The old-school slaughter continues on Survivor: Winners At War with the lovable Ethan becoming the latest recipient of Jeff Probst’s torch-snuffing. This one stings. I mean, sure, losing Amber and Danni sucked too, and it hurt to see such a fiery gameplayer like Natalie voted out first, but this one is the first real gut-punch of the season. This was a 16-year journey back to Survivor for Ethan, who, in 2009, was diagnosed with a rare form of Hodgkin’s disease, which he fought and overcame twice! Boston Rob and Sandra might have two giant, ugly statues erected in their honor, but when it comes to the true definition of a survivor, Ethan stands tall above the rest.
“I remember dreaming and praying that I’d be alive long enough to play Survivor again, and so it’s a miracle that I’m sitting here today,” Ethan said in the premiere. That childlike joy in being back could be sensed in everything he did, whether it was collecting coconuts, scrambling through the jungle trying to keep up with the strategy, or telling Rob that he sucked in the challenges. Ethan was not only living a dream, but he was embracing life, and that was a pleasure to watch. And so, of course, it’s a crushing feeling to see the season three winner’s Survivor resurrection cut short, especially under such unfortunate circumstances. Let’s just say, the path to this elimination was paved with confusion and perplexing decisions.
It begins with the burgeoning battle between old school and new school on the ramshackle Sele tribe. Despite the unanimous vote for Danni in the last episode, the more recent winners still see Ethan, Parvati, and Rob as the old school trio calling the shots. Adam and Ben, in particular, are sick of being ordered around and are sulking like two children who have been told “no ice-cream until you’ve finished your homework.” In one of the more audacious things I’ve ever heard on Survivor, and this includes a man who once lied about his grandma being dead, Adam says that Rob needs to “adapt” and “play more like I am.” Now, don’t get me wrong, there are certainly ways Rob could modify his game this season, but I’m not sure taking lessons from the guy running around spilling secrets and playing both sides is the way to go. That said, I’m enjoying Adam’s anarchic energy this season and his willingness to shake things up and call people out, even if it’s not the smartest approach for his own game.
All the new-schoolers are on board with Adam’s plan to make a big move and “draw a line in the sand,” but in what is becoming a frustrating tradition, it’s the woman in the alliance who is targeted first. Even though it’s Rob who has been mob-bossing the tribe, including his Tribal Council stop-and-search last week, it’s Parvati in the firing line. Parvati going home is supposedly the best option because it will “weaken” Rob. Hey, you know what will really weaken Rob? Voting out Rob! Just an idea, guys! I’m not saying that Parvati isn’t a viable target; she is an incredibly dangerous player, but she can also be fiercely loyal — just think back to her double idol play for Jerri and Sandra in Heroes vs. Villains. On the flip side, Rob is known for one of the most infamous betrayals in Survivor history, and so I’m not sure what makes Adam think Rob would be devoted to him after he votes out his closest ally. And telling Rob about the Parvati plan in an attempt at forging trust is an even more bewildering decision from the Millenials vs. Gen-X winner.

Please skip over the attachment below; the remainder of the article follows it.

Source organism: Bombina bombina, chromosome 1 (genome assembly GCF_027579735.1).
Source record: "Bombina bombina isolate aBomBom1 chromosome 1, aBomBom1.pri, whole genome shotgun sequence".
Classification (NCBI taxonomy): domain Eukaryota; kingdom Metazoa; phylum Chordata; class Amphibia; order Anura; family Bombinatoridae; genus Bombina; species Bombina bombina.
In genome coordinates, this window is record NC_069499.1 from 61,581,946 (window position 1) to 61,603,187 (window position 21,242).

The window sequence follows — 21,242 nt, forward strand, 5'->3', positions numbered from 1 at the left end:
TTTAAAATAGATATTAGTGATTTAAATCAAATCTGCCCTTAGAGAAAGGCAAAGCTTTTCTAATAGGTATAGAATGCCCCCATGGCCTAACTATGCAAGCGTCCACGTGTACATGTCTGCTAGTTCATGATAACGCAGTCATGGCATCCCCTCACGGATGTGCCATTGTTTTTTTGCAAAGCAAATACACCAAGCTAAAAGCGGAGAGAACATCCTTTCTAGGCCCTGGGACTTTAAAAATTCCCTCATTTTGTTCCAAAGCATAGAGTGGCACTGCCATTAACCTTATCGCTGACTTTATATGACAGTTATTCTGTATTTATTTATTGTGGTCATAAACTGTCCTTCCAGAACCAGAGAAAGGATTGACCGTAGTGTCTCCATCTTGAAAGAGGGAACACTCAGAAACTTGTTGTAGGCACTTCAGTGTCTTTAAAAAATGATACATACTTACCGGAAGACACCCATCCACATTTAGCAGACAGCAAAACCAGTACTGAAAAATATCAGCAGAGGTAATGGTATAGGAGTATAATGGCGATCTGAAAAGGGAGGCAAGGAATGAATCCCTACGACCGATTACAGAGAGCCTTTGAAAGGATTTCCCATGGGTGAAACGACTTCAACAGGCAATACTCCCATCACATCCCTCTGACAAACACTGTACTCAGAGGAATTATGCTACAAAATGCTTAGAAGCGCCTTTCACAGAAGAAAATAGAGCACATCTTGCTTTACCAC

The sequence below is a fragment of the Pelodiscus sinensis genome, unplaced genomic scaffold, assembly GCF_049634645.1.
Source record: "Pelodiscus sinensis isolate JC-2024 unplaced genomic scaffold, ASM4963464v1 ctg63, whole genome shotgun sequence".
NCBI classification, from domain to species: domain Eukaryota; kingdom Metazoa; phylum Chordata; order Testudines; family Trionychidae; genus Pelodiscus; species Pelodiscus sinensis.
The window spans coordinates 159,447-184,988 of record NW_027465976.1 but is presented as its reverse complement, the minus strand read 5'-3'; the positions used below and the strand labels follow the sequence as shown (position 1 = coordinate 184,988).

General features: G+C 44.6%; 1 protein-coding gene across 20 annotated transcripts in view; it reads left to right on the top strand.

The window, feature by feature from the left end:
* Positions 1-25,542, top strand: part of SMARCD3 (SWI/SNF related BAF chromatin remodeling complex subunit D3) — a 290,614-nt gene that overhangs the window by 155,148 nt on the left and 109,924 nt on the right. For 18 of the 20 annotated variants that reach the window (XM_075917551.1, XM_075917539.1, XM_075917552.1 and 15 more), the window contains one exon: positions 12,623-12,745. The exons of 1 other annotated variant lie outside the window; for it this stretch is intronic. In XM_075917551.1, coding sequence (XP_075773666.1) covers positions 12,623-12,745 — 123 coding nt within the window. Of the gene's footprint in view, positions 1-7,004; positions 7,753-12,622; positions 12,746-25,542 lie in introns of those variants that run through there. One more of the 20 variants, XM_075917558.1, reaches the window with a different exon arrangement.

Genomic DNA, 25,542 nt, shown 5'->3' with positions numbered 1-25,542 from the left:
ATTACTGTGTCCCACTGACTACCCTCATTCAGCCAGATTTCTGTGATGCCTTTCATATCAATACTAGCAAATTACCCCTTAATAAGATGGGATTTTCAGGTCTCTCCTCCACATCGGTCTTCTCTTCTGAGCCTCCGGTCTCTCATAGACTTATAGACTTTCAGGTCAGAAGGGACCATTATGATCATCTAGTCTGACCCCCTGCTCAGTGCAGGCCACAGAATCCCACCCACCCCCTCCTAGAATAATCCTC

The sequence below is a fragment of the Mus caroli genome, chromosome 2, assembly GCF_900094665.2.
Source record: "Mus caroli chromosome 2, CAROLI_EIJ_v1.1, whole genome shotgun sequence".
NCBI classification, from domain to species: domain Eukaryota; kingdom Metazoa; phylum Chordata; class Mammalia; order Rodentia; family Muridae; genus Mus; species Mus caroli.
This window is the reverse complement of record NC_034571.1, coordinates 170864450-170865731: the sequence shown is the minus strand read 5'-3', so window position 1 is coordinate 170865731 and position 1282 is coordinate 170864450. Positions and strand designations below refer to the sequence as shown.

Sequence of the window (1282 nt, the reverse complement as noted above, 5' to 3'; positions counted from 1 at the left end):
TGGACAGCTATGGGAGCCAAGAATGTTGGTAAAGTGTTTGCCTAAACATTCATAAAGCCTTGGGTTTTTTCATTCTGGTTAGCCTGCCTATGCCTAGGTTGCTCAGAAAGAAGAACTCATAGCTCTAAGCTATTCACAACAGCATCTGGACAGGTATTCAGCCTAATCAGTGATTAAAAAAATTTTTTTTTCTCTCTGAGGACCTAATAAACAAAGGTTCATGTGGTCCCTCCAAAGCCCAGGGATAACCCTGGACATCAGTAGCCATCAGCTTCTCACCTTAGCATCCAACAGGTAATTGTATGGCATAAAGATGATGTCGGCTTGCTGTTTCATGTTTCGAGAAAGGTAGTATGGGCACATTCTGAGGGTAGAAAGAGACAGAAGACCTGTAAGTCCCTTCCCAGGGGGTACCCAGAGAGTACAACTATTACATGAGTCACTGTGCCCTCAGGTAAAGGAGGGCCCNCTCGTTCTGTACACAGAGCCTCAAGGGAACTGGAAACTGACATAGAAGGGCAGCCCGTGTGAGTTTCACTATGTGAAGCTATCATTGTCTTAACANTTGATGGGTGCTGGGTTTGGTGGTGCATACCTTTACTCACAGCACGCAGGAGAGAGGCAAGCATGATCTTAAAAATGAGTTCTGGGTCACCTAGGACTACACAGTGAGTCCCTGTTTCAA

“Is this kid crazy?” Rob laughs in confessional. “I don’t play like that. He’s seen my seasons. He’s seen everyone episode!” Adam’s divulging of information sets off a chain reaction of chaos around the camp, with Rob essentially ambushing Jeremy and Michele’s conversation and telling them he knows what’s up and that it’s not happening. This sends Michele into a tailspin as she now has to go and play the dreaded messenger by informing all the other new schoolers that Adam leaked the plan. This all-out pandemonium is brilliantly contrasted with a scene just moments earlier with everyone sitting silently around the campfire, each of them anxiously waiting to see who will make the first move. “Adam broke the cardinal rule of Survivor,” says Parvati, admonishing him for being foolish enough to tip off the enemy. “I’m ready to pounce and devour that guy and send his bones to the Edge of Extinction,” she says with a smirk — it’s good to know that the “black widow” still resides within new mom Parvati.
So, with Adam now firmly in the crosshairs, how did Ethan end up getting the boot, you may be wondering? Well, amid all this disorder, a new potential power couple appears to be rising from the ashes (more on ashes in a bit). Jeremy and Michele is a partnership formed in failure. They were both left out of the first vote and have since taken a backseat, quietly observing from the sidelines. While Rob rules the roost, Parvati sharpens her dagger, and Adam and Ben go stir crazy, Jeremy and Michele have stepped back and slowly become a powerful pair at the core of the Sele tribe. Here, they find themselves in a valuable swing-vote position, being able to join the old-schoolers in eliminating wildcard Adam or sticking with Adam’s suggestion of voting out Parvati. Or, maybe there is a third option? Michele suggests targeting Ethan, which would still weaken Rob (again, why not just vote Rob?), but also put Adam in his place, leaving him on an island of his own as the lone vote for Parvati. It’s a cunning and calculated move with enormous upside, even if it does rip my heart out to see Ethan pay the price for the blunders of others.